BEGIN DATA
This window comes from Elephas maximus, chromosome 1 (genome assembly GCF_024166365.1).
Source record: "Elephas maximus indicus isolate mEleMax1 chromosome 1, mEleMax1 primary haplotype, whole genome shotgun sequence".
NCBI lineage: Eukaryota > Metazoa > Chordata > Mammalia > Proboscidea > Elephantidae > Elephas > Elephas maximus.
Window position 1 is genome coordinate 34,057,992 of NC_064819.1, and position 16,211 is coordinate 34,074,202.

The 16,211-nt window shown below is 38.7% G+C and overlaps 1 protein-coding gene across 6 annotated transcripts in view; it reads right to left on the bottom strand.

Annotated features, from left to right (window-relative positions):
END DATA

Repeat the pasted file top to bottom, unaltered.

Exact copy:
This window comes from Elephas maximus, chromosome 1 (genome assembly GCF_024166365.1).
Source record: "Elephas maximus indicus isolate mEleMax1 chromosome 1, mEleMax1 primary haplotype, whole genome shotgun sequence".
NCBI lineage: Eukaryota > Metazoa > Chordata > Mammalia > Proboscidea > Elephantidae > Elephas > Elephas maximus.
Window position 1 is genome coordinate 34,057,992 of NC_064819.1, and position 16,211 is coordinate 34,074,202.

The 16,211-nt window shown below is 38.7% G+C and overlaps 1 protein-coding gene across 6 annotated transcripts in view; it reads right to left on the bottom strand.

Annotated features, from left to right (window-relative positions):